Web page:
5 Things We Learned From Knicks Summer League

by Jonah Ballow

Forget the gambling, pool parties, clubs, and iconic hotels.  For two weeks in July, Las Vegas is all about basketball.  Ok, that’s not 100 percent true but nevertheless, basketball is our primary focus when examining the Knicks Summer League session.  Let’s take a look at five things we learned from Summer League.

1.  Unveiling The Triangle

The triangle is much more than just a shape with three straight sides and three angles.  Tex Winter and Phil Jackson have turned the triangle into a household basketball term by winning 11 NBA championships through the use of this highly effective offense. 

Knicks head coach Derek Fisher won five titles under Jackson and started the instruction process for his new squad from the minute it landed in Vegas.  New York’s Summer League team practiced twice a day at a local high school in the area to learn the nuances of the offense along with Fisher’s defensive principals. 

The Knicks ran the Triangle Offense with regularity and we witnessed significant improvement throughout the five games.  Using two guards, two forwards, and one center as the alignment, New York’s offense executed all four options the Triangle Offense offers.  The systematic passing and off ball movement put the Knicks players in prime positions to shoot efficient shots while keeping the defense off balance.  We saw a bunch of pinch post opportunities for the forward spot, which should be a hot spot for Carmelo Anthony in the near future.  Additionally, New York found some success in the two-man game after a dribble hand-off was not available or on the opposite side of the Triangle. 

Considering the new coaching staff, young players, and limited time on the practice floor, the Knicks made significant strides and there should be genuine excitement for training camp when we see more of this legendary offensive system.  Take a look at New York running the Triangle here:

2.  The Rise of THJ

Tim Hardaway Jr. might become the steal of the 2013 NBA Draft.  In contrast to his father’s point guard game, Hardaway Jr. is a true off guard with the size, athleticism, shooting stroke, and competitive fire to make a true impact in the league. 

In five Summer League outings, Hardaway Jr. averaged 22.8 points and the led the Knicks in scoring in each contest.  Hardaway Jr.’s ability to put the rock on the floor and finish around the rack was a real positive sign for the now second-year guard.  We also saw the details in his offensive game, the one-step dribble to a midrange pull-up, pump-fake and drive, and a total of 34 trips to the free throw line (6.8 per game). 

Hardaway Jr. gained even more valuable experience by earning a spot on the USA Team Select, practicing against and with some of the best players on the planet.   The Knicks are loaded at the wing spot and Hardaway Jr. figures to be an impactful piece of the puzzle when the season tips off in a couple of months.

3.  An Early Look At Cleanthony Early

Early’s entry into the NBA is similar to Hardaway Jr. from an underrated prospect perspective.  Some pundits pegged Hardaway Jr. as a mid first round pick in 2013 and Early was considered a late first rounder before the Knicks snatched him up at No. 34 overall.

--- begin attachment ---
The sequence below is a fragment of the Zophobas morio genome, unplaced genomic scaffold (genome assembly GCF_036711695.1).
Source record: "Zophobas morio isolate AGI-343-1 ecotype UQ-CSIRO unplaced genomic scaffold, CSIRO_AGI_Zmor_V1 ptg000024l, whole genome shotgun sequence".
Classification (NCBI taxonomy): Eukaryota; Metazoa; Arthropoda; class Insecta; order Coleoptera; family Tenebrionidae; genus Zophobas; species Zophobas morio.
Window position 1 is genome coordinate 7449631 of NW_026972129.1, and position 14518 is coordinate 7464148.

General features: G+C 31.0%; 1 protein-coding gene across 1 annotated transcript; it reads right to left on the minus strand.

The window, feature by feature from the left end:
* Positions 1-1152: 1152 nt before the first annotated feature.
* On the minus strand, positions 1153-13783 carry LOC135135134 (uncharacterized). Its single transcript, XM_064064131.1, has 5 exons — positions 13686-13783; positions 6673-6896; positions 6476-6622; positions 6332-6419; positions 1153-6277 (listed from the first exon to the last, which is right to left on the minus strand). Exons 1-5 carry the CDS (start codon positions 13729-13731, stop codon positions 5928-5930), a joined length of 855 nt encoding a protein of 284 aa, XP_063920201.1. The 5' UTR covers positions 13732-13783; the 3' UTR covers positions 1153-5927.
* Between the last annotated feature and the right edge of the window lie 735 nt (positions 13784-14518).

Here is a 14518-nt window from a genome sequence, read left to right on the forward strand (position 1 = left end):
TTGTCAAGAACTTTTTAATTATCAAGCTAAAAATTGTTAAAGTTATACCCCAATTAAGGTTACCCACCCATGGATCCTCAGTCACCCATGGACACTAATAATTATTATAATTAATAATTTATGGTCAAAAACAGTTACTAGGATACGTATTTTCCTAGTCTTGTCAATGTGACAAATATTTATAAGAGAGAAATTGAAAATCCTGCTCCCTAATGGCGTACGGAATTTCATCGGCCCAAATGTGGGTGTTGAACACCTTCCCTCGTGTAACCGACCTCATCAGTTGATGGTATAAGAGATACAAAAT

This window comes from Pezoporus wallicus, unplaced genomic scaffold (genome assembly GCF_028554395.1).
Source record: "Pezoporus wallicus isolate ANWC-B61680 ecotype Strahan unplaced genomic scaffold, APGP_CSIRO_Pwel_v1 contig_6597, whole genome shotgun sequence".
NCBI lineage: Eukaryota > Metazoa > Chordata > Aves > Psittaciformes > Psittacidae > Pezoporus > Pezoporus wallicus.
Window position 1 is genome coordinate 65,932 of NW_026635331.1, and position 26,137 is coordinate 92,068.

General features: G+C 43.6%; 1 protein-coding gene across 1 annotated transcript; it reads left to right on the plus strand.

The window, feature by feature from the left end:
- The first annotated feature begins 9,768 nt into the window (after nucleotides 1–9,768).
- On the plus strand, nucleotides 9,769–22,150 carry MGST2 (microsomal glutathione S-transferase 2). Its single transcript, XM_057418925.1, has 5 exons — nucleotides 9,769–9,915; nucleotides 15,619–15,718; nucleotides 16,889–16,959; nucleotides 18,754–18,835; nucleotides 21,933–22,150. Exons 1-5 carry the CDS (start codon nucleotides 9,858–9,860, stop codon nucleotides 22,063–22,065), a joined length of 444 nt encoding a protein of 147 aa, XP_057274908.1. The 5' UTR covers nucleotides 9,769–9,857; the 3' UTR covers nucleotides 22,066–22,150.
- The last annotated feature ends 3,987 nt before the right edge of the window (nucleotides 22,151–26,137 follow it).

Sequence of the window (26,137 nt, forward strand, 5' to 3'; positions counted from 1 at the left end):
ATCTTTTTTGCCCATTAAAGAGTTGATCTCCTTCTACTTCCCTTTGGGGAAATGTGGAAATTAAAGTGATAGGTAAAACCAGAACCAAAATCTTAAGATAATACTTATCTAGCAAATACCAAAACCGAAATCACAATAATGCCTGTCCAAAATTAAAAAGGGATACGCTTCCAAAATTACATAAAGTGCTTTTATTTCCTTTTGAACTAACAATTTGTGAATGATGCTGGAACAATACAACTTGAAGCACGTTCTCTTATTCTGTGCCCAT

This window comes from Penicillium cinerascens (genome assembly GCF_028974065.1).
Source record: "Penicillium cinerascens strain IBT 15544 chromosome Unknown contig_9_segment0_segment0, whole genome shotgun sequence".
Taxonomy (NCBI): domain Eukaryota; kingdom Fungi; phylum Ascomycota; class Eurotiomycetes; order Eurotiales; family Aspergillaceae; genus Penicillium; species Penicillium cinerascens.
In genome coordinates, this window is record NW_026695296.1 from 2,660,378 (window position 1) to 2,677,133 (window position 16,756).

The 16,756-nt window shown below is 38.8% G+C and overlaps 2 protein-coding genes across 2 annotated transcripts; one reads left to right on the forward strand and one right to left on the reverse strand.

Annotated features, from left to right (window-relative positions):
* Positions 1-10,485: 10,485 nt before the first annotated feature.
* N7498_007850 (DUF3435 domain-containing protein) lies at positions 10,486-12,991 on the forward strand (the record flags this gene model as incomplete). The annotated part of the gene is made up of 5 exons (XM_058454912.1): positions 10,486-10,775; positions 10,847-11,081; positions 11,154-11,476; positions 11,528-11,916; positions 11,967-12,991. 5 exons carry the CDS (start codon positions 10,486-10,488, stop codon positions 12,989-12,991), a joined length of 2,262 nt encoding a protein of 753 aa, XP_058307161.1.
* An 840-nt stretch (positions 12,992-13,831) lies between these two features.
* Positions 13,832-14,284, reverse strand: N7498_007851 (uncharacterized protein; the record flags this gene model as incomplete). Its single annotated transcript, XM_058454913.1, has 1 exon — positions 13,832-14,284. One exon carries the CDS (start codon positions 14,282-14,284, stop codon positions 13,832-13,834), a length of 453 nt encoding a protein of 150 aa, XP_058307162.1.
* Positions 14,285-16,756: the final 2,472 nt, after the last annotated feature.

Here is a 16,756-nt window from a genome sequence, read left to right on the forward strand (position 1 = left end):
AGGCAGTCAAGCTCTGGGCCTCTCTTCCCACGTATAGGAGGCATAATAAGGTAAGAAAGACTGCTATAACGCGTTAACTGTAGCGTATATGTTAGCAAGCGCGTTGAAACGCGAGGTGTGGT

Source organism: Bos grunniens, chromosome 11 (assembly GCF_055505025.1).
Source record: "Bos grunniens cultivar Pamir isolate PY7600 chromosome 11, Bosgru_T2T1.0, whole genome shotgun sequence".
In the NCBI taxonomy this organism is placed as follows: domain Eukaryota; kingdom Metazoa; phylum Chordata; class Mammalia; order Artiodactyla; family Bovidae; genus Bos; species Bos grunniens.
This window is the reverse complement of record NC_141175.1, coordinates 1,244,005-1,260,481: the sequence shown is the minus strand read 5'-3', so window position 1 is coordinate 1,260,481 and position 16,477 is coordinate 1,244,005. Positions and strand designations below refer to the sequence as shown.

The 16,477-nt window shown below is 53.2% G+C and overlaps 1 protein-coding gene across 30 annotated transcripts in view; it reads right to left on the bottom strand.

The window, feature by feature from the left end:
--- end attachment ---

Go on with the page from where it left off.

Early put together a solid Summer League session despite missing one of the games and suffering a cut on his chin that required stitches.  It’s easy to see why the New York front office was ecstatic to land the small forward in this year’s draft.  He showed us a nice midrange game when used in the pinch post area and he owns a confident stroke from downtown.  Early nailed five of his 10 attempts from the 3-point line in four outings in Vegas.

The former Wichita State standout’s demeanor is what caught my eye during the two-week stint.  He played at a consistent pace and showed a good feel for the game.   As a rookie, Early’s production will ebb and flow but his mindset and maturity is at the right place to make an impact in year one.

4.  A Change Of Pace At Point

Shane Larkin’s 2013 Summer League was cut short due to a demoralizing broken ankle suffered in practice last year with the Mavericks.  Completely healthy and motivated following the big trade, Larkin entered this year’s Summer League with an opportunity to direct the Triangle Offense from the point guard spot. 

Larkin started all five games, hit a game-winner against Portland, and averaged three steals per contest.  Once he found comfort running the Triangle Offense, the former Miami star became a dangerous threat in the two-man game.  With speed to navigate around bigger defenders, he excelled in reaching the paint throughout the five games.  Jose Calderon and Pablo Prigioni are measured, veteran point guards with some heavy mileage on their legs.  Larkin should be the perfect change of pace guard and the Knicks hope he can create offensive opportunities when the play breaks down or the shock clock is winding down in addition to setting up teammates through a dribble drive. 

5.  Fisher's Presence

For a rookie head coach stepping into game situations for the first time, Derek Fisher certainly didn’t look out of place.  During grueling two-a-day practices, Fisher took command of the team and rallied the young crew to a 4-0 record before falling to the Hornets in the second game of the tournament.  Fisher went out of his way to praise the players on the Knicks Summer League roster following every outing. 

Obviously, there’s a long season ahead, however, Fisher seems to have the perfect temperament for the difficult job.  He received respect from the young players and can communicate on their level, considering he was a player just two months ago.  The combination of carrying Jackson’s philosophies and a youthful, energetic approach to the game was quite evident in Vegas, which should bode well for the Knicks in year one under the new head man.